When the user logs on to the terminal server farm, the terminal server receiving the initial client logon request sends a query to the TS Session Broker server.
The TS Session Broker server checks the user name against its database and sends the result to the requesting server. One of the following occurs:
If the user has no disconnected sessions, logon continues at the server hosting the initial connection.
If the user has a disconnected session on another server, the client session is passed to that server and logon continues.
Requirements for using NLB with a terminal server
To use NLB, a computer must have:
At least one network adapter for load balancing.
Only TCP/IP used on the adapter for which NLB is enabled. Do not add any other protocols (for example, IPX) to this adapter.
All hosts in the NLB cluster must reside on the same subnet.
Ensure that the cluster's clients are able to access this subnet.
All terminal servers in the terminal server farm should be joined to the same domain.
Steps for configuring NLB with Terminal Services
To configure NLB with Terminal Services, complete the following steps:
Step 1: Set up a terminal server farm with TS Session Broker.
Step 2: Install NLB.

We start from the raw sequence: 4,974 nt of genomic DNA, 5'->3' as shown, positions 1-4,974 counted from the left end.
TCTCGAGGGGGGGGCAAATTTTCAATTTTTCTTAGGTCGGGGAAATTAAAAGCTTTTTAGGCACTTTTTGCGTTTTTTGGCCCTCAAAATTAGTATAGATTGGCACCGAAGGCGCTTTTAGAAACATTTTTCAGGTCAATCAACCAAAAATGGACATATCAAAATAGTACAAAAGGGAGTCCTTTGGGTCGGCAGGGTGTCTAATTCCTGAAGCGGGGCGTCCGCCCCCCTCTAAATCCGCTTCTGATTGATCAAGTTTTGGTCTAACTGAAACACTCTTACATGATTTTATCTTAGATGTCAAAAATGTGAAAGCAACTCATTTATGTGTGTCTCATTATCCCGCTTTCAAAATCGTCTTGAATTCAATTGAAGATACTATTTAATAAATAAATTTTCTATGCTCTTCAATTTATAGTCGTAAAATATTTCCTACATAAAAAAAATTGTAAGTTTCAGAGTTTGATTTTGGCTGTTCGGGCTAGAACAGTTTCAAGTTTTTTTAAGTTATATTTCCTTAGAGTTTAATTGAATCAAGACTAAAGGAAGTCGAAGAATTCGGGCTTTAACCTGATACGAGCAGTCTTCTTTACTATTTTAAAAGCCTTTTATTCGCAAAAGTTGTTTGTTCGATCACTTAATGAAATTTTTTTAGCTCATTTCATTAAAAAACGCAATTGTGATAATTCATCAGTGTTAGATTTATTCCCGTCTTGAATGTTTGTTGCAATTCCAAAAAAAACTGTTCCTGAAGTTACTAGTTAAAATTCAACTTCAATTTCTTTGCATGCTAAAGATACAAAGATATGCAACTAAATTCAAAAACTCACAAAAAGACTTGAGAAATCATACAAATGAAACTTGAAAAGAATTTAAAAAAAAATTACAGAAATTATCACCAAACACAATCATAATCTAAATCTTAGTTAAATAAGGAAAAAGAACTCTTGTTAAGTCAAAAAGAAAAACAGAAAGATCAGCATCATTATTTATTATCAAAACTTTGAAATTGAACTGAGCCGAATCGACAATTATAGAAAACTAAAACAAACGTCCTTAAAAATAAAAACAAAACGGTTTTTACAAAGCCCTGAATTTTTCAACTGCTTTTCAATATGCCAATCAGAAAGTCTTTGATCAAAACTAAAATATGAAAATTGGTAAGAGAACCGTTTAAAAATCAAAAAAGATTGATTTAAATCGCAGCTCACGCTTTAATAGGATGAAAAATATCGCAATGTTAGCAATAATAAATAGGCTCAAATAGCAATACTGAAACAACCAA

Step 3: Create an NLB cluster.
Step 1: Set up a terminal server farm with TS Session Broker
For a terminal server to use TS Session Broker, you must add the computer account for the terminal server to the Session Directory Computers local group on the TS Session Broker server.
You must perform this procedure on the server where you installed the TS Session Broker role service.
To add a terminal server to the Session Directory Computers local group
On the TS Session Broker server, click Start, point to Administrative Tools, and then click Computer Management.
In the left pane, expand Local Users and Groups, and then click Groups.
In the right pane, right-click the Session Directory Computers group, and then click Properties.
In the Select Users, Computers, or Groups dialog box, click Object Types.
Select the Computers check box, and then click OK.
Locate and then add the computer account for the terminal server that you want to add.
Click OK when finished.
You can configure a terminal server to join a farm in TS Session Broker by using the Terminal Services Configuration snap-in.
The following steps are only applicable if the Terminal Server role service is installed.
To configure TS Session Broker settings
Start the Terminal Services Configuration snap-in. To do this, click Start, point to Administrative Tools, point to Terminal Services, and then click Terminal Services Configuration.
In the Edit settings area, under TS Session Broker, double-click Member of farm in TS Session Broker.
On the TS Session Broker tab, click to select the Join a farm in TS Session Broker check box.